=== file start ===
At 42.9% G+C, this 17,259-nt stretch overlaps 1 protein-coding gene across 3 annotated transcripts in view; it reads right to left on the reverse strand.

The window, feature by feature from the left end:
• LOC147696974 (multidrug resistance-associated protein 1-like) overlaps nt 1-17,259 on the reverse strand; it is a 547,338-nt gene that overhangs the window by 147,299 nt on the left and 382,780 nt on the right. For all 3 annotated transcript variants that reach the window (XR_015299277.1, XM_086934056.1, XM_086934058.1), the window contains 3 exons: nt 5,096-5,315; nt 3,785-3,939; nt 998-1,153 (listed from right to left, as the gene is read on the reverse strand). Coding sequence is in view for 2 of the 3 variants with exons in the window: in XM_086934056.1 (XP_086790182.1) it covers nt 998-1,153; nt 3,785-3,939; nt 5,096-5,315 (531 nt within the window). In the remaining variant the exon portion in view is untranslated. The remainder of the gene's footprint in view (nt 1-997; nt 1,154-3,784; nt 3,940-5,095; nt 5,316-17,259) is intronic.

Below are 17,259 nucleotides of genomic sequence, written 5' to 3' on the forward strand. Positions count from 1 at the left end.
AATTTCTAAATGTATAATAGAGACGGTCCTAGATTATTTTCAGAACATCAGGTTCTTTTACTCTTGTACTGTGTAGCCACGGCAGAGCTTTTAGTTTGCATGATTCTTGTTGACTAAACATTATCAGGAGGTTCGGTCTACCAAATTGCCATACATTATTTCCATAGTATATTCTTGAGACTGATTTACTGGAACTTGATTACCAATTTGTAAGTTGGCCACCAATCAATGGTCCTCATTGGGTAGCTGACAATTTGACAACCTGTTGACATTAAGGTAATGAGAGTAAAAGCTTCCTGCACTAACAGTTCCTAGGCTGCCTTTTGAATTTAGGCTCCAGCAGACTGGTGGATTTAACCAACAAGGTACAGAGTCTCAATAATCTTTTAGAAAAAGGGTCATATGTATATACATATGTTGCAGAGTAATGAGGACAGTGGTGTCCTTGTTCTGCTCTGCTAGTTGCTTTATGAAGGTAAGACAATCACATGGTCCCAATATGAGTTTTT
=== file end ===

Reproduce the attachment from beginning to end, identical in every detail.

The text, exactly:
At 42.9% G+C, this 17,259-nt stretch overlaps 1 protein-coding gene across 3 annotated transcripts in view; it reads right to left on the reverse strand.

The window, feature by feature from the left end:
• LOC147696974 (multidrug resistance-associated protein 1-like) overlaps nt 1-17,259 on the reverse strand; it is a 547,338-nt gene that overhangs the window by 147,299 nt on the left and 382,780 nt on the right. For all 3 annotated transcript variants that reach the window (XR_015299277.1, XM_086934056.1, XM_086934058.1), the window contains 3 exons: nt 5,096-5,315; nt 3,785-3,939; nt 998-1,153 (listed from right to left, as the gene is read on the reverse strand). Coding sequence is in view for 2 of the 3 variants with exons in the window: in XM_086934056.1 (XP_086790182.1) it covers nt 998-1,153; nt 3,785-3,939; nt 5,096-5,315 (531 nt within the window). In the remaining variant the exon portion in view is untranslated. The remainder of the gene's footprint in view (nt 1-997; nt 1,154-3,784; nt 3,940-5,095; nt 5,316-17,259) is intronic.

Below are 17,259 nucleotides of genomic sequence, written 5' to 3' on the forward strand. Positions count from 1 at the left end.
AATTTCTAAATGTATAATAGAGACGGTCCTAGATTATTTTCAGAACATCAGGTTCTTTTACTCTTGTACTGTGTAGCCACGGCAGAGCTTTTAGTTTGCATGATTCTTGTTGACTAAACATTATCAGGAGGTTCGGTCTACCAAATTGCCATACATTATTTCCATAGTATATTCTTGAGACTGATTTACTGGAACTTGATTACCAATTTGTAAGTTGGCCACCAATCAATGGTCCTCATTGGGTAGCTGACAATTTGACAACCTGTTGACATTAAGGTAATGAGAGTAAAAGCTTCCTGCACTAACAGTTCCTAGGCTGCCTTTTGAATTTAGGCTCCAGCAGACTGGTGGATTTAACCAACAAGGTACAGAGTCTCAATAATCTTTTAGAAAAAGGGTCATATGTATATACATATGTTGCAGAGTAATGAGGACAGTGGTGTCCTTGTTCTGCTCTGCTAGTTGCTTTATGAAGGTAAGACAATCACATGGTCCCAATATGAGTTTTT